after breakfast, we made the easy half day walk to Samagaon photographing another classic view of Manaslu with a chorten in front of it near Lho and then stopping for tea at Shyala, a sleepy village, with magnificent clear views of Himalchuli, Nadi Chuli, Manaslu, Naike peak, Larkya peak and Samdo and Saula Himal. In Sama we stayed in the comfortable and busy but very efficiently run Hotel Manaslu. In the afternoon we walked up to Birendra Tal – about an hours walk from Sama and there D.B., Bikash and Razan built an impressively tall chorten.
Day 19: Samagaon:
on our ‘rest’ day in Sama we managed the four hour walk up to Manaslu Base Camp (4,770 metres) – a truly amazing spot with spectacular views of Manaslu, Manaslu North and Naike Peak – luckily we got there before the cloud closed in. The base camp is a collection of large yellow tents with a kitchen and dining tent. We had a welcome cup of tea from the kitchen. There were no climbers there – the October climbers had gone down and the November climbers were expected in a day or two.
Day 20: Samdo (3,875 metres) :
another very easy walk from Sama to Samdo still following the much diminished Budhi Gandaki – no fields and no big trees – just some small birch, juniper and larch trees and lots of scrubby bushes including berberis and rose. We managed to get nice rooms in the Yak Hotel in Sama. The upstairs dining room here is bright but draughty with poorly sealed windows. There was heavy and persistent snow that afternoon and evening leaving the concrete stairs and landing giving access to our room treacherous and by the morning covered in thick ice and dangerous. That afternoon Kit Oi and Robert visited the new health post and then called on Nyima, who is managing the construction of the health post and many other projects including a solar shower and a new lodge. We found Nyima at home with his wife and three children and spent a couple of hours drinking tea and talking about plans for the completion of the health post – very interesting. It was snowing lightly when we entered Nyima’s house. By the time we left the ground was covered in about three inches of snow!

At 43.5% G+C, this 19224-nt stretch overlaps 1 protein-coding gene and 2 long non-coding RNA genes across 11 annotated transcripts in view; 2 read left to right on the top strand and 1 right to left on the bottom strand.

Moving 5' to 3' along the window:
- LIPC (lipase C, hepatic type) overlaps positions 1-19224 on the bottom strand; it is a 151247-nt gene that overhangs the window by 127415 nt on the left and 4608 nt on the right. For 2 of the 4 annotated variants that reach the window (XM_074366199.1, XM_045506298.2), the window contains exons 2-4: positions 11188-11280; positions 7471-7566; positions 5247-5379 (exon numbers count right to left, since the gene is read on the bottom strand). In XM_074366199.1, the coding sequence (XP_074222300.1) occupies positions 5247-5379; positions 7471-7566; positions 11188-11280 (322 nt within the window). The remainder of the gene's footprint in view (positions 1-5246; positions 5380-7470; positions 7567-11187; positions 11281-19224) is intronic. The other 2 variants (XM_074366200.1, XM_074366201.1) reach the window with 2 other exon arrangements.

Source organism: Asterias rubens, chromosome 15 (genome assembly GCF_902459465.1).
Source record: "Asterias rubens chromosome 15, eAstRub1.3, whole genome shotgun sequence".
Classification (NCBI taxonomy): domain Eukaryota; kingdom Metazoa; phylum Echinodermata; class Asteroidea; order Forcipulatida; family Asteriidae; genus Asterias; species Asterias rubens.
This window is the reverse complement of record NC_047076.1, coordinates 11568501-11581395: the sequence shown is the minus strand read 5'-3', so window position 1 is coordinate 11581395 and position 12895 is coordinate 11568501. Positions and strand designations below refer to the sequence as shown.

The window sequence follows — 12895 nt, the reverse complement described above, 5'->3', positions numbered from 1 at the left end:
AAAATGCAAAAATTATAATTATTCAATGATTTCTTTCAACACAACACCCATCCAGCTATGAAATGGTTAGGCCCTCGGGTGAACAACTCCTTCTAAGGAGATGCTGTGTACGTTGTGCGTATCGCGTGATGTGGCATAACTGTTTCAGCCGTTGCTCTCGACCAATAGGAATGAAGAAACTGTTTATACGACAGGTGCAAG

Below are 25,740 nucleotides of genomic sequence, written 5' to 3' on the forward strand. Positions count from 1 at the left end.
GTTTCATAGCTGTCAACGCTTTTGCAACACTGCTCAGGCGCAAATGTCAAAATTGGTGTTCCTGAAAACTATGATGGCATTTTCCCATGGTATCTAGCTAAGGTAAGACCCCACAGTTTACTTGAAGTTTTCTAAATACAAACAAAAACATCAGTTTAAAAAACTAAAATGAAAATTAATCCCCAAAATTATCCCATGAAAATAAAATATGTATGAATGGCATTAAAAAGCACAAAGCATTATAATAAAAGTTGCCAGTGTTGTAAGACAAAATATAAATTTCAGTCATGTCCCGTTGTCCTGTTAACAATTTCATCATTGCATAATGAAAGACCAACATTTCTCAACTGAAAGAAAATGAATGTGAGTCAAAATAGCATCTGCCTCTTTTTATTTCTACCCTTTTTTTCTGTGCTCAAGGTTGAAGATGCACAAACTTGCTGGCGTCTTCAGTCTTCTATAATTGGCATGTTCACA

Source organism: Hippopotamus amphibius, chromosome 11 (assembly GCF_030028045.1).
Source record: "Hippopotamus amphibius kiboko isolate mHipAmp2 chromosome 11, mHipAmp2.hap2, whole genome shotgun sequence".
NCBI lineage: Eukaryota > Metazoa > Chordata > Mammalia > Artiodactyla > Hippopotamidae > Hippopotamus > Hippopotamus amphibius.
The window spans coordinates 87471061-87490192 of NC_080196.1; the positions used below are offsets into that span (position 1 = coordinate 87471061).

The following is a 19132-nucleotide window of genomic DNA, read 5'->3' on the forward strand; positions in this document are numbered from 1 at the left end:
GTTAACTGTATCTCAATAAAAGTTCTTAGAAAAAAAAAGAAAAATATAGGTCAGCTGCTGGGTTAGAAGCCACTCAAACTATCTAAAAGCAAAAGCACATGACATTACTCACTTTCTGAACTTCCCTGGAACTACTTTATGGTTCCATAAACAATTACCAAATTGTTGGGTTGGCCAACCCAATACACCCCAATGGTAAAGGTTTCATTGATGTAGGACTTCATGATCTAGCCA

Day 21: Samdo:
we had hoped to walk towards the Nepal/Tibet border but with a few inches of snow on the ground we decided to stay close to Samdo.
Day 22: Dharamsala (4,460 metres) :
a beautiful and, apart from the altitude, easy walk up to Dharamsala. We were lucky – the perfect clear day we had hoped for – with truly impressive views of Samdo Peak, Naike Peak, Larke Peak and Cheo Himal and briefly Manaslu and Manaslu North.
Day 23: Bhimtang (3,700 metres) :
even luckier – another cloudless morning for the walk over the pass. Higher up there were three or four inches of fresh dry powdery squeaky snow on the ground – enough to smooth the underlying rough rocky trail.across the glacial moraine. Wonderful views of sunrise on Larke Peak. By the time we reached the prayer flags at the pass there was already a strong and bitterly cold wind blowing so we didn’t linger there but instead headed rapidly along to the second set of prayer flags and commenced the long, steep and in places icy zigzag decent. A few hundred metres below the pass and out of the wind we caught up with D.B. and Bikash and our snacks. A welcome break after about five hours of steady going up and then careful coming down. Great views of Cheo Himal. Himlung, Ponkar Peak and Kang Guru and even at one point a glimpse of Lamjung Himal and Annapurna 2. Bhimtang is sited on a large natural flat area separated from the Salpudanda Glacier by the tall narrow ridge of the glacier’s lateral moraine. Bhimtang’s several lodges are owned and run by people from Gho – the next village down. We stayed in a lodge which was small but comfortable. Fine views from Bhimtang of sunset on Manaslu as well as Phungi Himal, Nadi Chuli, Cheo Himal. Himlung, Ponkar Peak and Kang Guru. It was clear in the morning so we had good views of sunrise on the same peaks.
Day 24: Gho (2,515 metres) :